World War II

6-inch gun M1905 on shielded barbette carriage at Fort Columbia State Park, Washington state.

Along with other coast artillery weapons, some of the 6-inch guns in the Philippines saw action in the Japanese invasion in World War II. Since they were positioned against a naval attack, they were poorly sited to engage the Japanese, and the open mountings were vulnerable to air and high-angle artillery attack.

In 1940–44, 16-inch gun batteries were constructed at most harbor defenses to replace the aging Endicott- and Taft-era weapons. Many of the 6-inch weapons were remounted on M1 through M4 shielded barbette carriages at new locations in two-gun batteries to complement the 16-inch guns. These allowed higher-angle fire than previous mountings, and extended the 6-inch guns' range from 17,000 yards (16,000 m) to 27,000 yards (25,000 m). M1903 and M1905 weapons were remounted as the M1903A2 and M1905A2, and a new M1 gun (also called the T2) armed some batteries. A heavily concreted magazine structure with a gas-tight plotting room was constructed between each pair of guns. At one point 87 batteries were proposed, but only about 65 were built and 45 armed before construction was suspended late in WWII. Approximately 140 barbette carriages were constructed.[12] Some of the M1900 weapons on pedestal mounts were retained in service or relocated to better positions during the war, but the disappearing guns were mostly scrapped by 1944.[13] Following World War II the entire coast defense system, including almost all of the 6-inch guns, was scrapped.


Gun lengths are muzzle to breech face.[14][15]

Model Length
in calibers
Gun Length Weight
M1897 44.58 277.85 in (705.74 cm) 16,216 lb (7,355 kg)
M1900 50 310.40 in (788.42 cm) 19,968 lb (9,057 kg)
M1903 50 310.40 in (788.42 cm) 19,990 lb (9,067 kg)
M1905 50 310.40 in (788.42 cm) 21,148 lb (9,593 kg)
M1908 44.58 277.85 in (705.74 cm) 12,500 lb (5,670 kg)
M1 (T2) 50 Approx. 300 in (762.00 cm) 20,550 lb (9,321 kg)

Surviving examples

Several 6-inch guns remain, mostly in the Philippines.[16]

1. One 6-inch Gun M1905 (#30 Watervliet) on Disappearing Carriage M1903 (#1 Watertown), Battery Cooper, Fort Pickens, Pensacola, Florida (weapon formerly at Battery Schofield, West Point, New York, and before that at Battery Livingston, Fort Hamilton, Brooklyn, New York.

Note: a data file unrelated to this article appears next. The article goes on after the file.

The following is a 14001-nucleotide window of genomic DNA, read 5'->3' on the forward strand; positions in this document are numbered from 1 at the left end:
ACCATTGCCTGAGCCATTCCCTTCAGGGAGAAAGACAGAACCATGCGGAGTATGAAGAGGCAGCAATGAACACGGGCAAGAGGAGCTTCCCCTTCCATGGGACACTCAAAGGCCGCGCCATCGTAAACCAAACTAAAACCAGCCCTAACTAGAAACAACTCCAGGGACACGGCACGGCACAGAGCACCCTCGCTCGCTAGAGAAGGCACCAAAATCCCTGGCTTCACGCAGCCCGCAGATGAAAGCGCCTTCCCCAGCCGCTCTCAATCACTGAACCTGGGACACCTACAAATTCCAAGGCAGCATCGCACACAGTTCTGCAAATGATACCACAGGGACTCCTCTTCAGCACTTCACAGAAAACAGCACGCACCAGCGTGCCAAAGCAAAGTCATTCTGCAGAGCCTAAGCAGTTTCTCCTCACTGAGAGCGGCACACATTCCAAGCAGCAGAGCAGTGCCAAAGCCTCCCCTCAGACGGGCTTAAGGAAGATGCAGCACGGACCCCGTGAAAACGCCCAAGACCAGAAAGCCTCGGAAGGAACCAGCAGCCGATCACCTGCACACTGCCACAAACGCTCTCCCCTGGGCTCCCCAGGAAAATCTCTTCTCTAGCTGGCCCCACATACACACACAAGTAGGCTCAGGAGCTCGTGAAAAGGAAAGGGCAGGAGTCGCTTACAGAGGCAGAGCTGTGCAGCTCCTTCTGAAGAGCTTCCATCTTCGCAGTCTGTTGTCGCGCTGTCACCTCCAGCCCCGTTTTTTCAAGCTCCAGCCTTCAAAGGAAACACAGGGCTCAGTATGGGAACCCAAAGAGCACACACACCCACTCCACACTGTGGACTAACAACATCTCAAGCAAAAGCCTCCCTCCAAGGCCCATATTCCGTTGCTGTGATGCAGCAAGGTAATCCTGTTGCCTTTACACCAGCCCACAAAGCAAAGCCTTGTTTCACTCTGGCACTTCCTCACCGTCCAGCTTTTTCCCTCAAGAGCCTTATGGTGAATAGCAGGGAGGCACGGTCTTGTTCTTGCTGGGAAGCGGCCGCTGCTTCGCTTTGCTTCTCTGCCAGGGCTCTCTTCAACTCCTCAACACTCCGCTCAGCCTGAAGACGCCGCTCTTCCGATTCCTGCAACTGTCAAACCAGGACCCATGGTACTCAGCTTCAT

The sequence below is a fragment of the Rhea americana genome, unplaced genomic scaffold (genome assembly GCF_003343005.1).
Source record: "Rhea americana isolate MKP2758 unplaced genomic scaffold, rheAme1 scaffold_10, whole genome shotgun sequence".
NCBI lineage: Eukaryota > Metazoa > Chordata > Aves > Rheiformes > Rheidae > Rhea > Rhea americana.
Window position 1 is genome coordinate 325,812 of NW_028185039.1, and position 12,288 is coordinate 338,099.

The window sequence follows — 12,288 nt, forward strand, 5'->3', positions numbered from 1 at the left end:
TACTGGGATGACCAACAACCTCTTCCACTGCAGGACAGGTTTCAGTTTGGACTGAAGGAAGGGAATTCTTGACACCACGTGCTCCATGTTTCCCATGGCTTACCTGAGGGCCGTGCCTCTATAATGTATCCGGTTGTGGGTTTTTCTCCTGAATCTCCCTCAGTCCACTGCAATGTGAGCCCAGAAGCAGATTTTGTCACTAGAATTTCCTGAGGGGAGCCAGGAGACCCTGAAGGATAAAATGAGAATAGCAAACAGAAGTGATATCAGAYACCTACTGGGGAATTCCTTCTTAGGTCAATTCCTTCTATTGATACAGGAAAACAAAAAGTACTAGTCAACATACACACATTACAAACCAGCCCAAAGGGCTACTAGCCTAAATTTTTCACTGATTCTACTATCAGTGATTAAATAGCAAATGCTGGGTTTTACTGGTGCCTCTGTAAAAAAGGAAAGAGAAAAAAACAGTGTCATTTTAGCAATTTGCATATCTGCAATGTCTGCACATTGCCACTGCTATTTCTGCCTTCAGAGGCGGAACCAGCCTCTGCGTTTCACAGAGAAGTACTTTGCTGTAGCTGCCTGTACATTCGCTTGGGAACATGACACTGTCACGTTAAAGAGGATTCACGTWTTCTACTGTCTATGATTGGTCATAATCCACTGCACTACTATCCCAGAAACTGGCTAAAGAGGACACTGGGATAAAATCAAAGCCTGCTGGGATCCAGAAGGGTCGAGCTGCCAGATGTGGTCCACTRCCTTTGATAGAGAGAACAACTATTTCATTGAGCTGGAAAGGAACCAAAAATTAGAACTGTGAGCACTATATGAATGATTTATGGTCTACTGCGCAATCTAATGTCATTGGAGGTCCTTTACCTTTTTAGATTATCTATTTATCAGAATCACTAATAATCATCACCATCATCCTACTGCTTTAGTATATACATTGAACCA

2. One 6-inch Gun M1905 (#9 Watervliet) on Disappearing Carriage M1903 (#2 Watertown), Battery Chamberlin, Fort Winfield Scott, Presidio of San Francisco, California (weapon formerly at Battery Schofield, West Point, New York, and before that at Battery Livingston, Fort Hamilton, Brooklyn, New York.

3. Two 6-inch Guns M1905 (#31 & #32 Watervliet) on Disappearing Carriages M1905MI (#12 & #13 Watertown), Battery Morrison, Fort Mills, Corregidor Island, Philippines.

4. Two 6-inch Guns M1905 (#4 & #33 Watervliet) on Disappearing Carriages M1905MI (#9 & #11 Watertown), Battery Ramsay, Fort Mills, Corregidor Island, Philippines (guns severely cut up).

5. One 6-inch Gun M1905 (#27 Watervliet) (spare gun), Battery Morrison, Fort Mills, Corregidor Island, Philippines (guns severely cut up).

6. Two 6-inch Guns M1905 (#6 & #7 Watervliet) on Disappearing Carriages M1905MI (#6 & #7 Bethlehem), Battery Hall, Fort Wint, Grande Island, Subic Bay, Philippines.

7. One 6-inch Gun M1908 (#6 Watervliet), Battery Leach, Fort Hughes, Caballo Island, Philippines.

8. One 6-inch Gun M1908MII (#4 Watervliet), Battery Roberts, Fort Drum, El Fraile Island, Philippines (with shield only, no carriage).

9. Two 6-inch Guns M1900 (#22 & #23 Watervliet) on Barbette Carriages M1900 (#12 & #17 Rock Island), Battery Peck, Fort Hancock, New Jersey (located in the emplacements of Battery Gunnison).

10. Two 6-inch Rapid Fire Armstrong Guns (#12139 and #12140) on Barbette Carriages Mk 2 (#11162 and #11157) (one with partial shield), Fort DeSoto, Mullet Key, near St. Petersburg, Florida (weapons formerly at Battery Burchsted, Fort Dade, Egmont Key, Florida).

11. Two 6-inch Guns M1905A2 (#16 & #21) on Barbette Carriages Model M1 (#58 & #59), Battery 234, Fort Pickens, Pensacola, Florida (weapons formerly at Battery 227, Fort John Custis, Virginia).

12. Two 6-inch Guns M1905A2 (#30 & #61) on Barbette Carriages Model M1 (#9 & #10), Battery 246, Fort Columbia State Park, Chinook Point, Washington state (weapons formerly at Battery 281, Fort McAndrew, Argentia, Newfoundland).

13. Two 6-inch Guns M1905A2 (#13 & #8) on Barbette Carriages Model M1 (#44 & #45), Battery 282, Fort McAndrew, Argentia, Newfoundland.

13. One 6-inch Gun M1905A1 (#12 Watervliet) with Limber (#82 Morgan Eng.) on Carriage M1917 (#22 Morgan Eng.), U.S. Army Ordnance School, Fort Lee, VA.

14. Several additional US Navy Mark VIII 6-inch guns survive in Alaska and American Samoa.

See also


  • Berhow, Mark A., Ed. (2004). American Seacoast Defenses, A Reference Guide, Second Edition. CDSG Press. ISBN 0-9748167-0-1. 
  • Lewis, Emanuel Raymond (1979). Seacoast Fortifications of the United States. Annapolis: Leeward Publications. ISBN 978-0-929521-11-4. 


External links